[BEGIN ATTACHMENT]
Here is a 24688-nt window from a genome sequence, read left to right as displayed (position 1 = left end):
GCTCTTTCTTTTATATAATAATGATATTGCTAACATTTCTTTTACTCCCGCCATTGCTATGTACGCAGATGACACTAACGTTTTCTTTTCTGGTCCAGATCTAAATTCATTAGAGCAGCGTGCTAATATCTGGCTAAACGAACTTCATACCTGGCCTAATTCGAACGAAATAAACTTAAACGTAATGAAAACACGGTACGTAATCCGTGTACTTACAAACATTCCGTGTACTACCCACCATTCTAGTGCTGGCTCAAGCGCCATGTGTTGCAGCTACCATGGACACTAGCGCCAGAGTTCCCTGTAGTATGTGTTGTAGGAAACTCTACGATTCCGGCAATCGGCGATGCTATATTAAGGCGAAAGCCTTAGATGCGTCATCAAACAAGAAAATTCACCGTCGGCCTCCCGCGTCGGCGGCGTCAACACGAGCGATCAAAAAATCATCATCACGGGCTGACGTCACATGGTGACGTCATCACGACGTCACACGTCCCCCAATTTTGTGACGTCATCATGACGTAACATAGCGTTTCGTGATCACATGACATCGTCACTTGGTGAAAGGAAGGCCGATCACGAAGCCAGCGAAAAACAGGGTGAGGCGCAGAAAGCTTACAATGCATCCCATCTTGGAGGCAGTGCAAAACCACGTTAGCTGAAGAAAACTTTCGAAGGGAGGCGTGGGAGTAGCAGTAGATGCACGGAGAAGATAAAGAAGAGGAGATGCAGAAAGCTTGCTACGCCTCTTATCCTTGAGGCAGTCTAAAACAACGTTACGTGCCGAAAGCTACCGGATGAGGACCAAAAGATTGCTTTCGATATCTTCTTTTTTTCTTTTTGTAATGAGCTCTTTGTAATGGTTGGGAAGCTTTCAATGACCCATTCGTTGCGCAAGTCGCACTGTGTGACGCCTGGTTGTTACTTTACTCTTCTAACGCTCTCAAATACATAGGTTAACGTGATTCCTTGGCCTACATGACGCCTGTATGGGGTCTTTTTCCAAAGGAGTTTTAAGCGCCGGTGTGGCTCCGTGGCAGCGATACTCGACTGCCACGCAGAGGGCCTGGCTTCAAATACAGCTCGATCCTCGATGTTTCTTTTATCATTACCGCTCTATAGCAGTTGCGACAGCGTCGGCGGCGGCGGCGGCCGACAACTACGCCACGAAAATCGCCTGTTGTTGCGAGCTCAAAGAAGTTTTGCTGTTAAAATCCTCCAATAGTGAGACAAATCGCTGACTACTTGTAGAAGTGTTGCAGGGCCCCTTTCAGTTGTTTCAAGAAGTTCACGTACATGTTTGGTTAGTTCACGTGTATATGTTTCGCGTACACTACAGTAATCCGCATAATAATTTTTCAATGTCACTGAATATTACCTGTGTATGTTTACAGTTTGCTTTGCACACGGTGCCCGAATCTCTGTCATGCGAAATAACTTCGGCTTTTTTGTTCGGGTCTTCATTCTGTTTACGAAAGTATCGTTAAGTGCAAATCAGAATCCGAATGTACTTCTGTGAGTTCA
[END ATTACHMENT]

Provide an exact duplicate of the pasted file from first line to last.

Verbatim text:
Here is a 24688-nt window from a genome sequence, read left to right as displayed (position 1 = left end):
GCTCTTTCTTTTATATAATAATGATATTGCTAACATTTCTTTTACTCCCGCCATTGCTATGTACGCAGATGACACTAACGTTTTCTTTTCTGGTCCAGATCTAAATTCATTAGAGCAGCGTGCTAATATCTGGCTAAACGAACTTCATACCTGGCCTAATTCGAACGAAATAAACTTAAACGTAATGAAAACACGGTACGTAATCCGTGTACTTACAAACATTCCGTGTACTACCCACCATTCTAGTGCTGGCTCAAGCGCCATGTGTTGCAGCTACCATGGACACTAGCGCCAGAGTTCCCTGTAGTATGTGTTGTAGGAAACTCTACGATTCCGGCAATCGGCGATGCTATATTAAGGCGAAAGCCTTAGATGCGTCATCAAACAAGAAAATTCACCGTCGGCCTCCCGCGTCGGCGGCGTCAACACGAGCGATCAAAAAATCATCATCACGGGCTGACGTCACATGGTGACGTCATCACGACGTCACACGTCCCCCAATTTTGTGACGTCATCATGACGTAACATAGCGTTTCGTGATCACATGACATCGTCACTTGGTGAAAGGAAGGCCGATCACGAAGCCAGCGAAAAACAGGGTGAGGCGCAGAAAGCTTACAATGCATCCCATCTTGGAGGCAGTGCAAAACCACGTTAGCTGAAGAAAACTTTCGAAGGGAGGCGTGGGAGTAGCAGTAGATGCACGGAGAAGATAAAGAAGAGGAGATGCAGAAAGCTTGCTACGCCTCTTATCCTTGAGGCAGTCTAAAACAACGTTACGTGCCGAAAGCTACCGGATGAGGACCAAAAGATTGCTTTCGATATCTTCTTTTTTTCTTTTTGTAATGAGCTCTTTGTAATGGTTGGGAAGCTTTCAATGACCCATTCGTTGCGCAAGTCGCACTGTGTGACGCCTGGTTGTTACTTTACTCTTCTAACGCTCTCAAATACATAGGTTAACGTGATTCCTTGGCCTACATGACGCCTGTATGGGGTCTTTTTCCAAAGGAGTTTTAAGCGCCGGTGTGGCTCCGTGGCAGCGATACTCGACTGCCACGCAGAGGGCCTGGCTTCAAATACAGCTCGATCCTCGATGTTTCTTTTATCATTACCGCTCTATAGCAGTTGCGACAGCGTCGGCGGCGGCGGCGGCCGACAACTACGCCACGAAAATCGCCTGTTGTTGCGAGCTCAAAGAAGTTTTGCTGTTAAAATCCTCCAATAGTGAGACAAATCGCTGACTACTTGTAGAAGTGTTGCAGGGCCCCTTTCAGTTGTTTCAAGAAGTTCACGTACATGTTTGGTTAGTTCACGTGTATATGTTTCGCGTACACTACAGTAATCCGCATAATAATTTTTCAATGTCACTGAATATTACCTGTGTATGTTTACAGTTTGCTTTGCACACGGTGCCCGAATCTCTGTCATGCGAAATAACTTCGGCTTTTTTGTTCGGGTCTTCATTCTGTTTACGAAAGTATCGTTAAGTGCAAATCAGAATCCGAATGTACTTCTGTGAGTTCA